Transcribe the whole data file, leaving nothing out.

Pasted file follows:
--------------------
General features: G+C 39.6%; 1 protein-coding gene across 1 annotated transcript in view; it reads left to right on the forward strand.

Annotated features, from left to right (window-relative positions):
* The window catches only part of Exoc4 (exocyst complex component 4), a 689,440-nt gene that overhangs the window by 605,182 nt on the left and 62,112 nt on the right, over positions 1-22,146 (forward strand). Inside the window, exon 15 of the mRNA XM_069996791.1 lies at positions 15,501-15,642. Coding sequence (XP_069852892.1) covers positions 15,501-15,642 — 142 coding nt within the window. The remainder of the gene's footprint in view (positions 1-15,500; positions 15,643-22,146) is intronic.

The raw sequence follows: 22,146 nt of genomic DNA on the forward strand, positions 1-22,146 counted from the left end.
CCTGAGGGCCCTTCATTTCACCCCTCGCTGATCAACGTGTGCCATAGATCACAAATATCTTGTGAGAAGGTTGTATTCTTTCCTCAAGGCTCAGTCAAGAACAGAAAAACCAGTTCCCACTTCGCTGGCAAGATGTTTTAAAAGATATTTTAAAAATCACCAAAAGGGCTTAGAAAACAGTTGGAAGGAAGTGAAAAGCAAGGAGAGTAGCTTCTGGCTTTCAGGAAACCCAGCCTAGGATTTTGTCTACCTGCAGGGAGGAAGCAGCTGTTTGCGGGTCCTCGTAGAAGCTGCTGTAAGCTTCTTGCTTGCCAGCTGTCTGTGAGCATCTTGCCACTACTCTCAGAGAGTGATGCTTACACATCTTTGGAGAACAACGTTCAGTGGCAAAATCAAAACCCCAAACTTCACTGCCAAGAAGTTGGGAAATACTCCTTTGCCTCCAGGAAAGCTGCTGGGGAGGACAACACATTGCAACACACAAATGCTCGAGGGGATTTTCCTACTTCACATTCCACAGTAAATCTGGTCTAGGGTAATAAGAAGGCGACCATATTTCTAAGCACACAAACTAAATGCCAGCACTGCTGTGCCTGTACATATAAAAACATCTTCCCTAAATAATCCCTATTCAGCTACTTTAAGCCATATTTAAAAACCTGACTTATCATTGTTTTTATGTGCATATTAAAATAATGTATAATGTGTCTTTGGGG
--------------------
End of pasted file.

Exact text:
General features: G+C 39.6%; 1 protein-coding gene across 1 annotated transcript in view; it reads left to right on the forward strand.

Annotated features, from left to right (window-relative positions):
* The window catches only part of Exoc4 (exocyst complex component 4), a 689,440-nt gene that overhangs the window by 605,182 nt on the left and 62,112 nt on the right, over positions 1-22,146 (forward strand). Inside the window, exon 15 of the mRNA XM_069996791.1 lies at positions 15,501-15,642. Coding sequence (XP_069852892.1) covers positions 15,501-15,642 — 142 coding nt within the window. The remainder of the gene's footprint in view (positions 1-15,500; positions 15,643-22,146) is intronic.

The raw sequence follows: 22,146 nt of genomic DNA on the forward strand, positions 1-22,146 counted from the left end.
CCTGAGGGCCCTTCATTTCACCCCTCGCTGATCAACGTGTGCCATAGATCACAAATATCTTGTGAGAAGGTTGTATTCTTTCCTCAAGGCTCAGTCAAGAACAGAAAAACCAGTTCCCACTTCGCTGGCAAGATGTTTTAAAAGATATTTTAAAAATCACCAAAAGGGCTTAGAAAACAGTTGGAAGGAAGTGAAAAGCAAGGAGAGTAGCTTCTGGCTTTCAGGAAACCCAGCCTAGGATTTTGTCTACCTGCAGGGAGGAAGCAGCTGTTTGCGGGTCCTCGTAGAAGCTGCTGTAAGCTTCTTGCTTGCCAGCTGTCTGTGAGCATCTTGCCACTACTCTCAGAGAGTGATGCTTACACATCTTTGGAGAACAACGTTCAGTGGCAAAATCAAAACCCCAAACTTCACTGCCAAGAAGTTGGGAAATACTCCTTTGCCTCCAGGAAAGCTGCTGGGGAGGACAACACATTGCAACACACAAATGCTCGAGGGGATTTTCCTACTTCACATTCCACAGTAAATCTGGTCTAGGGTAATAAGAAGGCGACCATATTTCTAAGCACACAAACTAAATGCCAGCACTGCTGTGCCTGTACATATAAAAACATCTTCCCTAAATAATCCCTATTCAGCTACTTTAAGCCATATTTAAAAACCTGACTTATCATTGTTTTTATGTGCATATTAAAATAATGTATAATGTGTCTTTGGGG